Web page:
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Red Meat is Fine! Well, Maybe ...

Dr. Tim Harlan, aka Dr. Gourmet, shares the Harvard Medical School findings that may encourage you to alter your summer BBQ menu.

Dr. Tim Harlan aka Dr. Gourmet

Special for HealthKey.com

May 26, 2010

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Nutritionists and doctors have been saying for years to limit your consumption of red meat. Certainly I have been one of those and research on Mediterranean diet shows that limited consumption is best but this has never meant "don't eat red meat at all."

Much of the research has been based on studies that show an association between consumption of saturated fat and various diseases. Likewise, there are large studies that have shown similar links between red meat and heart disease as well as some cancers. In terms of nutrition, "red meat" includes unprocessed beef, pork and lamb. (Pork is NOT the "other white meat.") "Processed meats," on the other hand, include items such as hot dogs, salami, bacon and other cured meats. Recommendations that follow Mediterranean Diet guidelines suggest that you limit the amount of red meat you eat and instead eat more fish and vegetarian meals.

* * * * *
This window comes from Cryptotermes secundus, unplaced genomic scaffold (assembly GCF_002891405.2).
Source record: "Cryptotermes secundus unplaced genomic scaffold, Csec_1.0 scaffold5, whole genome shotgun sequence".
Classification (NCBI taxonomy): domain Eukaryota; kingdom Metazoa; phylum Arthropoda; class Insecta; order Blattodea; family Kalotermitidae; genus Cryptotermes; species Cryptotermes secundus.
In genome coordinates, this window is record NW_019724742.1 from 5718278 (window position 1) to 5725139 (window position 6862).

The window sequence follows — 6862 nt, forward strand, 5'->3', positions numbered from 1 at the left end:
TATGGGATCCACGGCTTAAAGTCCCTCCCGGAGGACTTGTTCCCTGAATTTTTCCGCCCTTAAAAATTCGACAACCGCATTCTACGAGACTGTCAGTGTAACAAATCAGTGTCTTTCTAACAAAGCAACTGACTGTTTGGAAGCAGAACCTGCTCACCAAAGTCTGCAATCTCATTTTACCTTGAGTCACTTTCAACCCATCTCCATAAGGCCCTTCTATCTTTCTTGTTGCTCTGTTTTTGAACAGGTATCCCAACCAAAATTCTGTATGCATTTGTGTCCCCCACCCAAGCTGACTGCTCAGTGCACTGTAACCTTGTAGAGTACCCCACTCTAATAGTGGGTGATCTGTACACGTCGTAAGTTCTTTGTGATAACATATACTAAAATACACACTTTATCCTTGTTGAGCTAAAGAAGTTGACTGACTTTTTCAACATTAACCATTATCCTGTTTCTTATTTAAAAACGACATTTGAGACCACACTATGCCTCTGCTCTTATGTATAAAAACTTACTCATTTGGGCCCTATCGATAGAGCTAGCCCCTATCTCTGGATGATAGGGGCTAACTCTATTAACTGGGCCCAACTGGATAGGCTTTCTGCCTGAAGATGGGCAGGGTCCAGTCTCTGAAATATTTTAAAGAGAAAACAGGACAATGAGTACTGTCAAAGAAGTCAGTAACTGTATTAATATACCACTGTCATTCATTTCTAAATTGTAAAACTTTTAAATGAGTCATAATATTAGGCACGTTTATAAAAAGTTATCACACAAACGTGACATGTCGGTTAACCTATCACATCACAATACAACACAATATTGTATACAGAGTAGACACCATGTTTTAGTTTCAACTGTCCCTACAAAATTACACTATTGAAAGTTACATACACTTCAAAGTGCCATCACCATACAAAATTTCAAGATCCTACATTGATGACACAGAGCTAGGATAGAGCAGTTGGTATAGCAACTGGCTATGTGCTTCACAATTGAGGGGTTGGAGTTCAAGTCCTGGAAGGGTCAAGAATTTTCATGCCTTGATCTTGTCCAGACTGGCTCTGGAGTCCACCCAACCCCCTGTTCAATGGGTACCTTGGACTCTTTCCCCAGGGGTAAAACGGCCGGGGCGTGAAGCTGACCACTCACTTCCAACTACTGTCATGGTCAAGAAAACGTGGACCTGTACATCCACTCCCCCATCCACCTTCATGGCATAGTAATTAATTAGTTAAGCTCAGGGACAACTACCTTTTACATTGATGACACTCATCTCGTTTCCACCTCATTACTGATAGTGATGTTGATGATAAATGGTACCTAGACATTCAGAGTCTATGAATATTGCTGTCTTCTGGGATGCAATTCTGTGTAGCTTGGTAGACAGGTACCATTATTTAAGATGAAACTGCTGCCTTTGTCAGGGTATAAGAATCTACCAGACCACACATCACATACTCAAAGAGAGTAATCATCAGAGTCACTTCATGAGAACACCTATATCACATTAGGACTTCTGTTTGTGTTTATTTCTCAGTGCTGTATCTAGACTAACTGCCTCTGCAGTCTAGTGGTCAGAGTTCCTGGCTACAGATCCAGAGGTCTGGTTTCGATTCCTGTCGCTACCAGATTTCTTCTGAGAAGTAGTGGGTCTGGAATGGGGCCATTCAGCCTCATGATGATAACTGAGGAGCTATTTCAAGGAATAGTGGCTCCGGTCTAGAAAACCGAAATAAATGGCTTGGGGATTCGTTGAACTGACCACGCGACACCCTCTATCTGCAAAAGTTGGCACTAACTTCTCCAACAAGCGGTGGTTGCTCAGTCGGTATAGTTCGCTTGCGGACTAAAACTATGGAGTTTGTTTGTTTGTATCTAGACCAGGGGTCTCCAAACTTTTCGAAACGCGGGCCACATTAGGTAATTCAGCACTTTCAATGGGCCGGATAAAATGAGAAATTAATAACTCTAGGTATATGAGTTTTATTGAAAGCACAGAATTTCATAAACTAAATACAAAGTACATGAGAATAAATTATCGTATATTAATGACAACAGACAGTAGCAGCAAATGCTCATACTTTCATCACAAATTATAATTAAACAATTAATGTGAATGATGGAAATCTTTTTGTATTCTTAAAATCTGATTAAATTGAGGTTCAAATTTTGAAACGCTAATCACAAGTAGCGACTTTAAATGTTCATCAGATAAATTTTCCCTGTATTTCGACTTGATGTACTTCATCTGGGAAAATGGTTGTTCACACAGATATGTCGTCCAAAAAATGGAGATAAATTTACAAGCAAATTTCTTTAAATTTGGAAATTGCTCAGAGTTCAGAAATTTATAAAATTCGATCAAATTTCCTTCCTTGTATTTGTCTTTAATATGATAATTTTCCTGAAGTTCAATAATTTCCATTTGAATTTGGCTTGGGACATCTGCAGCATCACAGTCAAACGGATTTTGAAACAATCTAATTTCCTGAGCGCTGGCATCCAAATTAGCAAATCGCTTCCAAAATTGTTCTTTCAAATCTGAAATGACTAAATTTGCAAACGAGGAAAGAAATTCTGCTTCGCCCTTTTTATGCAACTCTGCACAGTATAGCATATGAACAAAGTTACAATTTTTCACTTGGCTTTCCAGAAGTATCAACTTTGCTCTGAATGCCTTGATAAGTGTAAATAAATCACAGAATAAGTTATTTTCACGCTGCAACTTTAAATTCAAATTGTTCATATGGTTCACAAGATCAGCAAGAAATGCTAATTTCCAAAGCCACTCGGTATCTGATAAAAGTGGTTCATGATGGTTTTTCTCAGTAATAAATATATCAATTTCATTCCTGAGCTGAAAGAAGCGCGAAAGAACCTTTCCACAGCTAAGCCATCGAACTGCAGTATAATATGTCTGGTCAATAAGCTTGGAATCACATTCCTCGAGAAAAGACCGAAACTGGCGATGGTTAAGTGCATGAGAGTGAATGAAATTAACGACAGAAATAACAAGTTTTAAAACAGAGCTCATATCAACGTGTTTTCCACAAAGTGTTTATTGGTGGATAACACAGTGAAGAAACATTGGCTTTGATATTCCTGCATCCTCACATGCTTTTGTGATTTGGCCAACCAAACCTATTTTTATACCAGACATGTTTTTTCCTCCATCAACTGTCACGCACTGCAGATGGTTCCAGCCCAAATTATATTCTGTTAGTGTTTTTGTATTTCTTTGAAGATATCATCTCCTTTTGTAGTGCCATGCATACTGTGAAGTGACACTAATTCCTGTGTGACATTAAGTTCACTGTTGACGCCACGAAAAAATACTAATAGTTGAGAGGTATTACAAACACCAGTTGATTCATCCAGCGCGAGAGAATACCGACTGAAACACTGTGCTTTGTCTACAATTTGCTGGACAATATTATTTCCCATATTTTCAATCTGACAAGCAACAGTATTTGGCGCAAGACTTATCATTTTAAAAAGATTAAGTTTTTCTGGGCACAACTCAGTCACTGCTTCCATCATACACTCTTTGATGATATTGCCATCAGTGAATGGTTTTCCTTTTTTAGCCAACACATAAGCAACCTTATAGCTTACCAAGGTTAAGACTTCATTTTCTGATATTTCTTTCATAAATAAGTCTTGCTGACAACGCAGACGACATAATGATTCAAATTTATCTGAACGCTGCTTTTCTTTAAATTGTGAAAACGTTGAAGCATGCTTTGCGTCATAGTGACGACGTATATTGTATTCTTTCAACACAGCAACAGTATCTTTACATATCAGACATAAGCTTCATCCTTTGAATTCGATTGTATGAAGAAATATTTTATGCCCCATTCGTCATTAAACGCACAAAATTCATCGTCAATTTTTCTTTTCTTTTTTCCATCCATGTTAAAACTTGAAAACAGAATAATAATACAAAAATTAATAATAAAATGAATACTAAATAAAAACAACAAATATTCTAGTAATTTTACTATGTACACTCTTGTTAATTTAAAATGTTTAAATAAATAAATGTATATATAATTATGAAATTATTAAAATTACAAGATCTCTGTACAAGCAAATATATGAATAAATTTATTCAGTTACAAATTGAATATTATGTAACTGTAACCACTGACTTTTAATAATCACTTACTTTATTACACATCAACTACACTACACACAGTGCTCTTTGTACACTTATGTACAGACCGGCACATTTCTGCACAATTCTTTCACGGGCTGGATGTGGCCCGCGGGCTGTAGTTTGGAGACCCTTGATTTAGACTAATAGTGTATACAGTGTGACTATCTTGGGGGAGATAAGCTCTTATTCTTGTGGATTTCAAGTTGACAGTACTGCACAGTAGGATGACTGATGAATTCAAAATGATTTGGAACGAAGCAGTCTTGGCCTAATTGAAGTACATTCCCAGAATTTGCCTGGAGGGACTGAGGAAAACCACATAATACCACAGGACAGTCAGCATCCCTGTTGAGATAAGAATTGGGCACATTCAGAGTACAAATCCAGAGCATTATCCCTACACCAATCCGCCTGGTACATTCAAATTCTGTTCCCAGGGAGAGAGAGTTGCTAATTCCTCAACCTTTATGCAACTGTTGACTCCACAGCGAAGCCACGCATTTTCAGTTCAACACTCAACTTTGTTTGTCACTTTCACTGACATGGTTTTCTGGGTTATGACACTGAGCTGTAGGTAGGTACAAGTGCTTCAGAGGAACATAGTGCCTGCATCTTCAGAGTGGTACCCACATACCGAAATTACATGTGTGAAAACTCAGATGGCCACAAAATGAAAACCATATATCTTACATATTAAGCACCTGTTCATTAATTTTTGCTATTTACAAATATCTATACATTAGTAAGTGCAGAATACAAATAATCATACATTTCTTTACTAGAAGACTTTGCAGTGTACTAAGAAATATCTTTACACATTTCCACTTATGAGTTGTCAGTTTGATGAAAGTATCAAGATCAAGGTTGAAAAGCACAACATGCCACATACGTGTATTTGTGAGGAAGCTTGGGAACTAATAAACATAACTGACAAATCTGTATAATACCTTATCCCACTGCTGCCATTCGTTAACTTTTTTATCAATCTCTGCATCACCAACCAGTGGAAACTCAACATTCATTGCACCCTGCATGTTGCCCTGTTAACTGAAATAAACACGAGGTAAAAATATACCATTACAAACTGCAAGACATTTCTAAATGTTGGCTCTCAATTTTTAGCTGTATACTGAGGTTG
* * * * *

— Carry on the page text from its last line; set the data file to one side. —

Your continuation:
A recent study published in the journal Circulation takes a closer look at the connection between red meat, processed meats, and heart disease and diabetes. With funding from the Bill and Melinda Gates Foundation and the National Institutes of Health, among others, researchers from Harvard Medical School reviewed the data from 20 research articles of red and processed meat consumption and the link to heart disease and diabetes. These studies included over 1.2 million people who were tracked between 4 and 18 years and provided dietary and health information through detailed questionnaires, telephone interviews, or a combination of both.

The researchers grouped the respondents into rising levels of red meat consumption, from less than 1 serving per week to 1 or more servings per day. They also created similar groups for amounts of processed meats as well as a combination of both red meat and processed meats as a total.

Their findings are particularly striking:

Eat well, eat healthy, enjoy life!

Dr. Gourmet

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